Shiller’s contribution was to show why market timing is essential to the achievement of a functioning stock market. I have never heard Shiller himself say it quite that way. But I believe that the logic chain for that remarkable claim is strong given the things that Shiller has said.

Rob’s bio is here.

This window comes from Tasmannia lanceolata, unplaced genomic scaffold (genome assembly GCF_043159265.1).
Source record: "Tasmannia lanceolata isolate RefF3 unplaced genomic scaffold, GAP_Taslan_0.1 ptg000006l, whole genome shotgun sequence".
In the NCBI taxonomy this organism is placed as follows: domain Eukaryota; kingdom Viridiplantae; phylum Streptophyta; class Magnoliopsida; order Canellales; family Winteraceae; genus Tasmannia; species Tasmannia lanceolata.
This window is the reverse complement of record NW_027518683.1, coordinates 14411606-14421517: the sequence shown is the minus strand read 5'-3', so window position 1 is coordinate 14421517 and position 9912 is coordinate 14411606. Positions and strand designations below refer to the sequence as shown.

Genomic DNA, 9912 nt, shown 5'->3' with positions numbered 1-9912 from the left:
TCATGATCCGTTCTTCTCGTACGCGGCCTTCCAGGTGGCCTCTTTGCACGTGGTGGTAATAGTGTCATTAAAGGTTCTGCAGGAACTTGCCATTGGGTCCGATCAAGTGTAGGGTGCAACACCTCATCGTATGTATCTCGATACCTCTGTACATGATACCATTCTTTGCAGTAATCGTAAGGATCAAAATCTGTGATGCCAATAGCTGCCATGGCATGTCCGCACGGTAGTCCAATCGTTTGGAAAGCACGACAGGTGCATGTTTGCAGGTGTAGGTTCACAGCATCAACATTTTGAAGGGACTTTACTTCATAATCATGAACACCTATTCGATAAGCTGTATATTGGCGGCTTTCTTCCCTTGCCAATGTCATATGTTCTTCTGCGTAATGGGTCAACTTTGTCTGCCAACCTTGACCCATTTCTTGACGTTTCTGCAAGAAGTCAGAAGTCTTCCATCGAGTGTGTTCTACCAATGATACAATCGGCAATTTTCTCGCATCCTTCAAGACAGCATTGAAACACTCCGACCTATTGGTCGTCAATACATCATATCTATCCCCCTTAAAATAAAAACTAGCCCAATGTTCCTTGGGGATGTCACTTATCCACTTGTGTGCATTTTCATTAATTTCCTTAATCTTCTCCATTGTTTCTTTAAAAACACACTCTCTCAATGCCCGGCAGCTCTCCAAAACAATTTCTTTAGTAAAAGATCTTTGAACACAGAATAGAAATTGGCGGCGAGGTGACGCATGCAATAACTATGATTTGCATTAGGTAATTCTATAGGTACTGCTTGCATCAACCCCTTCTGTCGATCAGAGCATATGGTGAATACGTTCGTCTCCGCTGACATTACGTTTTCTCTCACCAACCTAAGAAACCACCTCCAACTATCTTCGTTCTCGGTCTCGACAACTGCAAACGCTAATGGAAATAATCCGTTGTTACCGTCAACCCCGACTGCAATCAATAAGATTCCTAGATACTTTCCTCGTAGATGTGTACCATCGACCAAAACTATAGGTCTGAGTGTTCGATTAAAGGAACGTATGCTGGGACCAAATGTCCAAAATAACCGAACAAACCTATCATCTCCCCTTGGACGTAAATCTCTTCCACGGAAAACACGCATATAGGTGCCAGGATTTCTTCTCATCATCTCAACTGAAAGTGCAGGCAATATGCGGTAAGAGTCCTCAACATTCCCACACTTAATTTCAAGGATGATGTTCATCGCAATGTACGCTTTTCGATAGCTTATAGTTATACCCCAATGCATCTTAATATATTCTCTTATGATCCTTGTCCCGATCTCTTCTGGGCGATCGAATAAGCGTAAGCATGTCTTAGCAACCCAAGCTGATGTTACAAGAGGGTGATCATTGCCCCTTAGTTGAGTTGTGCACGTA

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Rob Bennett’s A Rich Life blog aims to put the “personal” back into “personal finance” - he focuses on the role played by emotion in saving and investing decisions. Rob developed the Passion Saving approach to money management; Passion Savers save not to finance their old-age retirements but to enjoy more freedom and opportunity in their 20s, 30s, 40s, and 50s - because they pursue saving goals over which they feel a more intense personal concern, they are more motivated to save effectively. He also developed the Valuation-Informed Indexing investing strategy, a strategy that combines the most powerful insights of Vanguard Founder John Bogle and Yale Professsor Robert Shiller in a simple approach offering higher returns at greatly diminished risk. Tom Gardner, co-founder of the Motley Fool web site, said of Rob’s work: “The elegant simplicty of his ideas warms the heart and startles the brain.”